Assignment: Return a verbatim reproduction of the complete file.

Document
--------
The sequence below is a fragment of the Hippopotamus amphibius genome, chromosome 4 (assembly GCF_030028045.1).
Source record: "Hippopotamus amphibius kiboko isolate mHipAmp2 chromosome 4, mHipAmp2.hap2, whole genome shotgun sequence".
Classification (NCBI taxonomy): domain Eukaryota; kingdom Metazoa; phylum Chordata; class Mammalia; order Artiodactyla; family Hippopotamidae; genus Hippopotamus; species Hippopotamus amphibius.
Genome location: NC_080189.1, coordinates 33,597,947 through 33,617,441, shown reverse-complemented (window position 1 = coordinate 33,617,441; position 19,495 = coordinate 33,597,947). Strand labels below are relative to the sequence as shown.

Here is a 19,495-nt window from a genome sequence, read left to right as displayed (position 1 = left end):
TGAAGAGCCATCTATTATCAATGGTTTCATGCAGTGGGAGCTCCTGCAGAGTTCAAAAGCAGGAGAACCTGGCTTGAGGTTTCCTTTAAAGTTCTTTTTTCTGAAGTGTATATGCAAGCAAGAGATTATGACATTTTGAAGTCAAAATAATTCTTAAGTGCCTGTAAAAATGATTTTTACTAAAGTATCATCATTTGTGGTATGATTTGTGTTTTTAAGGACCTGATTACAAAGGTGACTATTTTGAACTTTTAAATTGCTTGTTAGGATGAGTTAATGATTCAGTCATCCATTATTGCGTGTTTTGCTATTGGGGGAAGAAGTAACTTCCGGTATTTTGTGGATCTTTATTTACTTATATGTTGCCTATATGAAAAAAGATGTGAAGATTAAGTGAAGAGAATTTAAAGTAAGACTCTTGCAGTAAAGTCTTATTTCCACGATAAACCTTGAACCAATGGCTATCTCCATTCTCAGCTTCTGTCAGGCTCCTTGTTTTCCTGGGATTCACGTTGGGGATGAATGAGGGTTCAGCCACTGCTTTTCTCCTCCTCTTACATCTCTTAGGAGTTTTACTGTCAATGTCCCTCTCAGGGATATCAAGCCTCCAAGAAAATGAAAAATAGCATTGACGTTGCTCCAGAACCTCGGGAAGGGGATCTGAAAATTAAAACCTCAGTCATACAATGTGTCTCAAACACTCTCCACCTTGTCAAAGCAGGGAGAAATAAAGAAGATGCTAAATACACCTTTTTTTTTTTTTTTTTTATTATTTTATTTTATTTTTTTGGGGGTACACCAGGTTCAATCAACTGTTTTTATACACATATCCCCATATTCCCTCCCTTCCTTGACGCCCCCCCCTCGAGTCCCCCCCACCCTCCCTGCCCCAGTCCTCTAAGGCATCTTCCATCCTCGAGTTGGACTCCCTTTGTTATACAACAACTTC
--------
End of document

The sequence below is a fragment of the Hippopotamus amphibius genome, chromosome 4 (assembly GCF_030028045.1).
Source record: "Hippopotamus amphibius kiboko isolate mHipAmp2 chromosome 4, mHipAmp2.hap2, whole genome shotgun sequence".
Classification (NCBI taxonomy): domain Eukaryota; kingdom Metazoa; phylum Chordata; class Mammalia; order Artiodactyla; family Hippopotamidae; genus Hippopotamus; species Hippopotamus amphibius.
Genome location: NC_080189.1, coordinates 33,597,947 through 33,617,441, shown reverse-complemented (window position 1 = coordinate 33,617,441; position 19,495 = coordinate 33,597,947). Strand labels below are relative to the sequence as shown.

Here is a 19,495-nt window from a genome sequence, read left to right as displayed (position 1 = left end):
TGAAGAGCCATCTATTATCAATGGTTTCATGCAGTGGGAGCTCCTGCAGAGTTCAAAAGCAGGAGAACCTGGCTTGAGGTTTCCTTTAAAGTTCTTTTTTCTGAAGTGTATATGCAAGCAAGAGATTATGACATTTTGAAGTCAAAATAATTCTTAAGTGCCTGTAAAAATGATTTTTACTAAAGTATCATCATTTGTGGTATGATTTGTGTTTTTAAGGACCTGATTACAAAGGTGACTATTTTGAACTTTTAAATTGCTTGTTAGGATGAGTTAATGATTCAGTCATCCATTATTGCGTGTTTTGCTATTGGGGGAAGAAGTAACTTCCGGTATTTTGTGGATCTTTATTTACTTATATGTTGCCTATATGAAAAAAGATGTGAAGATTAAGTGAAGAGAATTTAAAGTAAGACTCTTGCAGTAAAGTCTTATTTCCACGATAAACCTTGAACCAATGGCTATCTCCATTCTCAGCTTCTGTCAGGCTCCTTGTTTTCCTGGGATTCACGTTGGGGATGAATGAGGGTTCAGCCACTGCTTTTCTCCTCCTCTTACATCTCTTAGGAGTTTTACTGTCAATGTCCCTCTCAGGGATATCAAGCCTCCAAGAAAATGAAAAATAGCATTGACGTTGCTCCAGAACCTCGGGAAGGGGATCTGAAAATTAAAACCTCAGTCATACAATGTGTCTCAAACACTCTCCACCTTGTCAAAGCAGGGAGAAATAAAGAAGATGCTAAATACACCTTTTTTTTTTTTTTTTTTATTATTTTATTTTATTTTTTTGGGGGTACACCAGGTTCAATCAACTGTTTTTATACACATATCCCCATATTCCCTCCCTTCCTTGACGCCCCCCCCTCGAGTCCCCCCCACCCTCCCTGCCCCAGTCCTCTAAGGCATCTTCCATCCTCGAGTTGGACTCCCTTTGTTATACAACAACTTC